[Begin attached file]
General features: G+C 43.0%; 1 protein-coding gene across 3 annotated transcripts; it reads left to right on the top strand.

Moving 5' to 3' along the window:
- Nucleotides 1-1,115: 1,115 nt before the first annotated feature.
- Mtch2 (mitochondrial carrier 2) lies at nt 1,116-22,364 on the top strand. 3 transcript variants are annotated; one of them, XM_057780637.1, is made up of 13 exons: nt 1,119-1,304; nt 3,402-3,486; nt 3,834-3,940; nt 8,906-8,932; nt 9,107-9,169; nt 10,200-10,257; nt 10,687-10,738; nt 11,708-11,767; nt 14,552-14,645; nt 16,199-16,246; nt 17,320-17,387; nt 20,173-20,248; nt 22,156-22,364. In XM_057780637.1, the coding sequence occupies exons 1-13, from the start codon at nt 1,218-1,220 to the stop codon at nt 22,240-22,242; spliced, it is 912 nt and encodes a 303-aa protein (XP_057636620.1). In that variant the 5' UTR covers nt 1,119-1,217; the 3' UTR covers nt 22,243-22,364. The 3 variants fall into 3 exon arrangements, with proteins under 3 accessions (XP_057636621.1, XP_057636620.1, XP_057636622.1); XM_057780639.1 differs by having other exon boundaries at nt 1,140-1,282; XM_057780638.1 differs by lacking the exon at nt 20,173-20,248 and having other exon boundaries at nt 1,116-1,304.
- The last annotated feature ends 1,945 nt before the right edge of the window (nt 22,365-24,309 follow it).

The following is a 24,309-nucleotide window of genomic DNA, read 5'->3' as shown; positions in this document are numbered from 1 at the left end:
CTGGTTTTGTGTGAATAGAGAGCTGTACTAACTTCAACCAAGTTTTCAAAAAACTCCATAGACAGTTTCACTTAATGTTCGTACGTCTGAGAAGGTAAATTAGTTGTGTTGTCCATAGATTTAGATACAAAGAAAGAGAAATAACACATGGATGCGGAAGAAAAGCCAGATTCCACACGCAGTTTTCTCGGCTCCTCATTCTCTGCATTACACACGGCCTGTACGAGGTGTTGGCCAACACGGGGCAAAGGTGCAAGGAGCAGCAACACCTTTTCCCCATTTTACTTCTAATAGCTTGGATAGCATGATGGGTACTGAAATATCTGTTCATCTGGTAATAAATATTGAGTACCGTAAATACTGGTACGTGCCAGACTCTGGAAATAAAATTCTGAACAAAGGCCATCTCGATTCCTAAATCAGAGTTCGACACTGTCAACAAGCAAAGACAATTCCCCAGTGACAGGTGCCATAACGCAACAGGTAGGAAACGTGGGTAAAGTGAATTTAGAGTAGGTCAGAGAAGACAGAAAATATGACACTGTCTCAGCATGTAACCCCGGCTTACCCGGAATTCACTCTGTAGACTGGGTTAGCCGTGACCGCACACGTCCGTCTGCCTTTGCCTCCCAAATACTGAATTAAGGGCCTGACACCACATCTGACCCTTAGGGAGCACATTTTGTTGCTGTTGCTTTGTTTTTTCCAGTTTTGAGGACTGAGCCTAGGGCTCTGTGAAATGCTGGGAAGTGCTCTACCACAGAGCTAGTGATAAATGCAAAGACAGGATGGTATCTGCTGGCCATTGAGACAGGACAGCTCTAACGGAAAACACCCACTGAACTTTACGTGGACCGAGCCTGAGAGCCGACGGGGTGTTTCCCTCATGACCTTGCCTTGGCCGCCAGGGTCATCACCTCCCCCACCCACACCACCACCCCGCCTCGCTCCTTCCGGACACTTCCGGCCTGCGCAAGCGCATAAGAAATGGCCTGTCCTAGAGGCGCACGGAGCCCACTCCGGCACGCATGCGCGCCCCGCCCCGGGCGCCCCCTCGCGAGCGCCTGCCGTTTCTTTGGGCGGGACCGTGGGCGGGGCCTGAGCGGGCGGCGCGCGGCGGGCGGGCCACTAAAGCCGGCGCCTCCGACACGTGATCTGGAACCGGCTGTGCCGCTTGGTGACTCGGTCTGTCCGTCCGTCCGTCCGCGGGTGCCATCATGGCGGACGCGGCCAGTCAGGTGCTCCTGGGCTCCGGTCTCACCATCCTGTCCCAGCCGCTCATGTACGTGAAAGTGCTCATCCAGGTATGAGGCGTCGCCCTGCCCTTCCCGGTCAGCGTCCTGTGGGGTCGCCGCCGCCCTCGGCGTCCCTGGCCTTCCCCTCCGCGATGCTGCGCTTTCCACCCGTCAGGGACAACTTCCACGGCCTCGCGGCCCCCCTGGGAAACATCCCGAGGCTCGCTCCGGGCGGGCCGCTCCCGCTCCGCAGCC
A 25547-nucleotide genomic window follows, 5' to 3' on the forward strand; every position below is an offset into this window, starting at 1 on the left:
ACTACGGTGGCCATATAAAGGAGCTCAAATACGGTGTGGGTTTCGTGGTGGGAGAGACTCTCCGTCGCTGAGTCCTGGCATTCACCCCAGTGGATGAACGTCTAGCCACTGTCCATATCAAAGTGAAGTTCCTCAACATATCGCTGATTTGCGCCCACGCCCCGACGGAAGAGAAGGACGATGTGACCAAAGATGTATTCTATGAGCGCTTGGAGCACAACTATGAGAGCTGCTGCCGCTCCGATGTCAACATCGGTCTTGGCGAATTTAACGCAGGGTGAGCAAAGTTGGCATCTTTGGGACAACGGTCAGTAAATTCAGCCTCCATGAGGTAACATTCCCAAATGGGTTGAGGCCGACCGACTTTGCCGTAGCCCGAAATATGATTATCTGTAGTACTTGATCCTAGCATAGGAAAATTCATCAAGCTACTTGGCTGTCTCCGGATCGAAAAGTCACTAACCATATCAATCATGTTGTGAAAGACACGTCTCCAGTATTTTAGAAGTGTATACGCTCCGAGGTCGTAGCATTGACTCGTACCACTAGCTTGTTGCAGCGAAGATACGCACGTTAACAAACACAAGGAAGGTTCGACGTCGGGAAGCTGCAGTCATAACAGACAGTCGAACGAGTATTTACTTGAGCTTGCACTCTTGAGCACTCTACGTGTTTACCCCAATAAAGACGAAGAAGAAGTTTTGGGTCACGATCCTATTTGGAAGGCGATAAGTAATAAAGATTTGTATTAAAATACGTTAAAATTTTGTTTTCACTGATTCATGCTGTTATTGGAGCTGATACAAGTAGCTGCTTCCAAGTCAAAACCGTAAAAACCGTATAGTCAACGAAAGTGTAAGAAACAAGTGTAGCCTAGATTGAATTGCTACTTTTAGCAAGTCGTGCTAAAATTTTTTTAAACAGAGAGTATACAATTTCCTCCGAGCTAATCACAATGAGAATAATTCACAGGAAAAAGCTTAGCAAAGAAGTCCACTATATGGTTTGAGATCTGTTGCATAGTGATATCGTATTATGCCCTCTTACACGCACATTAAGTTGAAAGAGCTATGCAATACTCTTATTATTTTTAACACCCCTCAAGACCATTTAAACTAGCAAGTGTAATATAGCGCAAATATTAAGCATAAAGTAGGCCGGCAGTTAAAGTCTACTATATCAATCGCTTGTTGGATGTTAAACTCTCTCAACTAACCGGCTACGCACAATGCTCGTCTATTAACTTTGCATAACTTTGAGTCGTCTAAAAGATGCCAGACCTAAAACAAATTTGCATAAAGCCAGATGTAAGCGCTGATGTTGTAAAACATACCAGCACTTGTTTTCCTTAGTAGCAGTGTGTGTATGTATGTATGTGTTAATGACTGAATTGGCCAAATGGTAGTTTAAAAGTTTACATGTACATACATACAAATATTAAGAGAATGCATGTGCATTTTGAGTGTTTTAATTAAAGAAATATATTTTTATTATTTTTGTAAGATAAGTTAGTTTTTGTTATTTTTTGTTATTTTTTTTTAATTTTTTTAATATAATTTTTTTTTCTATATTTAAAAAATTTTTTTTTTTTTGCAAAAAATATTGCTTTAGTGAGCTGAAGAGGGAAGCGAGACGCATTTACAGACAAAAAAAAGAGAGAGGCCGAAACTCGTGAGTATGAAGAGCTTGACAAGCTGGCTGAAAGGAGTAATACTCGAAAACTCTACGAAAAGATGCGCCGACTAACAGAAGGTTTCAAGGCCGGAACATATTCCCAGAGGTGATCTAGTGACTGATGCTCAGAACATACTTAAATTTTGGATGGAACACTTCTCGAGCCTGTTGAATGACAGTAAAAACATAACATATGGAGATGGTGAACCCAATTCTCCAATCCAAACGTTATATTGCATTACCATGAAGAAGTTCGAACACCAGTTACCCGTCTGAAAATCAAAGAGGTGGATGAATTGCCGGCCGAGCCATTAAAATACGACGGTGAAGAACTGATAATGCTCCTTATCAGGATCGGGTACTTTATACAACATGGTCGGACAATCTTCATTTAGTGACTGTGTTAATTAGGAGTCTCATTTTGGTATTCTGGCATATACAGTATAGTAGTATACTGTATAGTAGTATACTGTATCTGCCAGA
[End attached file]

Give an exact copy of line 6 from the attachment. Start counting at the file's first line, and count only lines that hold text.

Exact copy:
The following is a 24,309-nucleotide window of genomic DNA, read 5'->3' as shown; positions in this document are numbered from 1 at the left end: